KAIZEN CH.84 - 7 lessons from writing every day for 30 days

Thoughts on writing, Wealth and resets

Hey friend 👋,

Welcome to the 84th edition of the Kaizen Newsletter ⛩, a weekly newsletter where I share my thoughts, new ideas I learn and make weird connections between self-improvement, productivity, product, tech, sports, anime.

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Just a quick announcement, but the Kaizen Newsletter just reached 500 subscribers! I know it's nothing big, but it means a lot that 500 people enjoy reading my newsletters every single week. So I just wanted to thank you all 🙏.

Now, on to the newsletter.


So last week I finished my writing challenge, Ship30for30. For those who haven't been following, I wrote a mini-essay every day for 30 days straight and it's honestly been an amazing experience.

Here are 7 lessons of what I learned from this experience:

Have an accountability partner

Dickie is the one who convinced me to participate in the cohort, so I knew that I wouldn't want to disappoint him. On days that I just didn't want to write an essay, I would think of "letting Dickie down" and that pushed me to go and write.

And if you don't have an accountability partner? Don't worry because there are plenty of ways to have one from the ship30for30 community.

Surround yourself with like-minded people

I have to admit, I was skeptical about the community portion of Ship30for30, but holy shit is it good.

I got to meet so many cool new people (Saira, Khadija, Alex Phan, Nicolas, Alice, Anne-Marie and Austin just to name a few) through the cohort and it definitely made it more fun for me to ship every day.

Anything can be used as an inspiration

When you write every day, anything and everything can be used as an idea. Because you constantly need to think of what to write about next, your brain is always trying to make connections between real-life situations and articles you read.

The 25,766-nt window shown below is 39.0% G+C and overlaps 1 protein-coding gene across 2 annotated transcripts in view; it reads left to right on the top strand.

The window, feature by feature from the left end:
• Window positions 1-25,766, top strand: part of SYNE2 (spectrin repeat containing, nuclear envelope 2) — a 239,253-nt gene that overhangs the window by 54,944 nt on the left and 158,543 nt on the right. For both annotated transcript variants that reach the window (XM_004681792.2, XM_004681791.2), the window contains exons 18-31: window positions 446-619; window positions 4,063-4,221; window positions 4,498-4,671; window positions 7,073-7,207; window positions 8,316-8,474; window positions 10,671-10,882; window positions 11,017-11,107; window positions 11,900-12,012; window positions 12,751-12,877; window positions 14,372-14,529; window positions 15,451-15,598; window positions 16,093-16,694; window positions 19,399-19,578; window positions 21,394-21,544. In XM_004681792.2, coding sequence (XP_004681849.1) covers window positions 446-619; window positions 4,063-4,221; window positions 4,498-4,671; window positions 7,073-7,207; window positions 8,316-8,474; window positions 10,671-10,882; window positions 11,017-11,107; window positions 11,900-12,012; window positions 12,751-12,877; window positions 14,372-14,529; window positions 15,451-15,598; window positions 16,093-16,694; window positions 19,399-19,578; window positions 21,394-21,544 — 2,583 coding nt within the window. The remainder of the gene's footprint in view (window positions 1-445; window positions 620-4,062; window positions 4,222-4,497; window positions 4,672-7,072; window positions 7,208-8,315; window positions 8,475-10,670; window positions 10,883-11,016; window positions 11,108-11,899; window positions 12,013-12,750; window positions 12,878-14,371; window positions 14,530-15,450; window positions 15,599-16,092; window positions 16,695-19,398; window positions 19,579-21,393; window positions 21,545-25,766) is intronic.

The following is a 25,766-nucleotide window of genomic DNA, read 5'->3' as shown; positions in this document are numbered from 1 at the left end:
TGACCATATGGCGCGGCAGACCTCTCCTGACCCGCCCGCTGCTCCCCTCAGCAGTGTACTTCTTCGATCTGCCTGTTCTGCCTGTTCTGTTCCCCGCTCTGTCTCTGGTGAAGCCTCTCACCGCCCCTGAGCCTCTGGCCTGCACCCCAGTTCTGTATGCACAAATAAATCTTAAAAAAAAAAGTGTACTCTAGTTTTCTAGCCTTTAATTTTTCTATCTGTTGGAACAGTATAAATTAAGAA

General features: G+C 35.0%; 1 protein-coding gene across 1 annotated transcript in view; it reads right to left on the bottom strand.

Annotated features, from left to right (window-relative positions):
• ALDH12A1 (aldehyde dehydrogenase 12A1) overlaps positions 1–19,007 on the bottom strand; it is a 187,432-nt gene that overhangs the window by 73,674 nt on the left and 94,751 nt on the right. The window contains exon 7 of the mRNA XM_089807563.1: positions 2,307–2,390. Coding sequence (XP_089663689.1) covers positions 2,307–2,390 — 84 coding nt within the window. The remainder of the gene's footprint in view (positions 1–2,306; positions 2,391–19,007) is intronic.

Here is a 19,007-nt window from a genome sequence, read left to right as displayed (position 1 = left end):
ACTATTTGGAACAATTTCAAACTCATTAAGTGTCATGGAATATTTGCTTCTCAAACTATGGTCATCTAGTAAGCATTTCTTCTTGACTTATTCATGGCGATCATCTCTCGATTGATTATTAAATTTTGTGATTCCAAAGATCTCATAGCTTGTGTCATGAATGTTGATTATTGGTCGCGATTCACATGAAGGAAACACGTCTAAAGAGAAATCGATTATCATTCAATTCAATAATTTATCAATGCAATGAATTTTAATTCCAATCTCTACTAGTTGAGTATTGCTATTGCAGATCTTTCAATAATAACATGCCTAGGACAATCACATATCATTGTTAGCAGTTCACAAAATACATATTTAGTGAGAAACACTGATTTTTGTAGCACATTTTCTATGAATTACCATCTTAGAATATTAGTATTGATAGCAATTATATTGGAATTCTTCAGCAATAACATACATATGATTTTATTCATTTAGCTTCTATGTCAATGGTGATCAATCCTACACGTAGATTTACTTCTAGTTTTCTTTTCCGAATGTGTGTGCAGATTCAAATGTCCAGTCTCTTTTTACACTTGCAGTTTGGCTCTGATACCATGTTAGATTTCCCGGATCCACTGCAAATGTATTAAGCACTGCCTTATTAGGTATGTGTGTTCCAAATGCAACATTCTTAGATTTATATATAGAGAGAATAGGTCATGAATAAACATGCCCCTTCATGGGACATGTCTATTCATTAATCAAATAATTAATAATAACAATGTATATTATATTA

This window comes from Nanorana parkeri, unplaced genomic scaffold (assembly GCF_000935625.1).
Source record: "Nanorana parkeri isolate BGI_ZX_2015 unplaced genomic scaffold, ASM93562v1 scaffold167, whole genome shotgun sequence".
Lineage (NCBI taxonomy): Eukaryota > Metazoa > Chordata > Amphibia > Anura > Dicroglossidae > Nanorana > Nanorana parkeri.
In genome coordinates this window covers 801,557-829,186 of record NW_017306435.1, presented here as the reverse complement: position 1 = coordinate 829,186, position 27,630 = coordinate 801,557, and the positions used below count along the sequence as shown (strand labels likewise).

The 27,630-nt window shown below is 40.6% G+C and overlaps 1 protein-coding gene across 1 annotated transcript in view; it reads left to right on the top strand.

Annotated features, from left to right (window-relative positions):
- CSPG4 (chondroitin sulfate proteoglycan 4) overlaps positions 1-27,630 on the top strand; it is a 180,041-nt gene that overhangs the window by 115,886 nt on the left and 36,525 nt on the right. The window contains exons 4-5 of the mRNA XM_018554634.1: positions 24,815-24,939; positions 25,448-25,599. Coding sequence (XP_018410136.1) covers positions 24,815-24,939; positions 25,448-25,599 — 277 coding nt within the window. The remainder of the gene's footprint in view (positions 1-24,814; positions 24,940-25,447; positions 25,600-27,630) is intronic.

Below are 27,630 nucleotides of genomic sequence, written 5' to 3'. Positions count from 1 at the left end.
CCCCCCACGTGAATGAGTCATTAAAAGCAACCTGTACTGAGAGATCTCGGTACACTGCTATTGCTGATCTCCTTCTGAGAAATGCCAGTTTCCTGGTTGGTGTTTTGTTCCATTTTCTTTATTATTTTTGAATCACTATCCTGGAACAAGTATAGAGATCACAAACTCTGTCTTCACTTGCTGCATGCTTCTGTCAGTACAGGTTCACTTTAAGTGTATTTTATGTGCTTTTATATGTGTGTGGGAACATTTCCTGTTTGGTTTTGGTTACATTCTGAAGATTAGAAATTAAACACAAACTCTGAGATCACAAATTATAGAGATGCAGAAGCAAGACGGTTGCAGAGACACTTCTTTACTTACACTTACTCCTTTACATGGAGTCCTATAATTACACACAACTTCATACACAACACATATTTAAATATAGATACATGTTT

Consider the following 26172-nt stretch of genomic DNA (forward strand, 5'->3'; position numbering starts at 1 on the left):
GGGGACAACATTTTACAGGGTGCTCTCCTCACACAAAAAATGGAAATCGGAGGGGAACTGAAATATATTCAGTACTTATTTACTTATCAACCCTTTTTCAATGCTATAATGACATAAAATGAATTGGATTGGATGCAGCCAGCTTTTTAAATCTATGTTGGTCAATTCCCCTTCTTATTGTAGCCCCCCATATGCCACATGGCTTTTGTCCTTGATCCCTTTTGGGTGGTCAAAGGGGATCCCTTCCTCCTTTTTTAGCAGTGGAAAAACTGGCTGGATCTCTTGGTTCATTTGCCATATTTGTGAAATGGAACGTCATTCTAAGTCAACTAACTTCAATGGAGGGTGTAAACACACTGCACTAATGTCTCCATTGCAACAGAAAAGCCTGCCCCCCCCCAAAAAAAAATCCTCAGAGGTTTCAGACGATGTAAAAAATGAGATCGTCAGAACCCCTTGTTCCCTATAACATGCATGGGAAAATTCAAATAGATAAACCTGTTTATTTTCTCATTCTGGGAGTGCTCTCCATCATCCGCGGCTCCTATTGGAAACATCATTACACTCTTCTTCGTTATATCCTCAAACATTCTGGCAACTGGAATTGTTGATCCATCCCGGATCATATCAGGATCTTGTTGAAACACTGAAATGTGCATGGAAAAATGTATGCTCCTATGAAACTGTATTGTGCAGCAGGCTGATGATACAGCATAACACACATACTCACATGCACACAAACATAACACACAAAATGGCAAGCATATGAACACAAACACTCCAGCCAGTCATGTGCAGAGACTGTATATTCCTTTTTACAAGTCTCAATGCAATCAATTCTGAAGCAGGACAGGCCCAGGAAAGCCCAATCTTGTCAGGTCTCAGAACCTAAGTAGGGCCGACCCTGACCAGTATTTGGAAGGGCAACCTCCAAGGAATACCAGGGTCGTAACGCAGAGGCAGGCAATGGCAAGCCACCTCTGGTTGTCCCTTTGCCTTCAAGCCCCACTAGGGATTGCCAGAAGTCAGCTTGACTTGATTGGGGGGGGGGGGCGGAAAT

That's why it's also important to have a system to capture these ideas.

Have an idea capture system

I knew right from the start that I needed a way to capture my ideas quickly (Drafts) and store them (Notion).

There were so many times where I didn't know what to write about during the day and my idea backlog saved me because I was able to look at past ideas and salvaged them into my daily atomic essay.

Somedays your writing is going to suck

It's almost impossible to have good writing every single day. If you can do that, then you're either a genius or a liar.

You have to train yourself to show up every day and be okay with not getting 50 likes for every atomic essay. What's important is building up consistency.

Writing is a great way to test out ideas

What's great about writing atomic essays, is that it's cheap (aka free) and it's fast. This means that you are constantly shipping out new ideas and can see what resonates with your audience.

Even if it does poorly, it doesn't mean that the idea itself is bad. Maybe it means the copy wasn't catchy enough or maybe you have to re-word it correctly. This then allows you to iterate.

Write for yourself

Instead of writing for virality, I learned that my best writing comes when I write for myself.

When I write for myself, I tend to write about things that I'm truly interested or that I truly believe in and you can see the difference in my essays.

So what's next?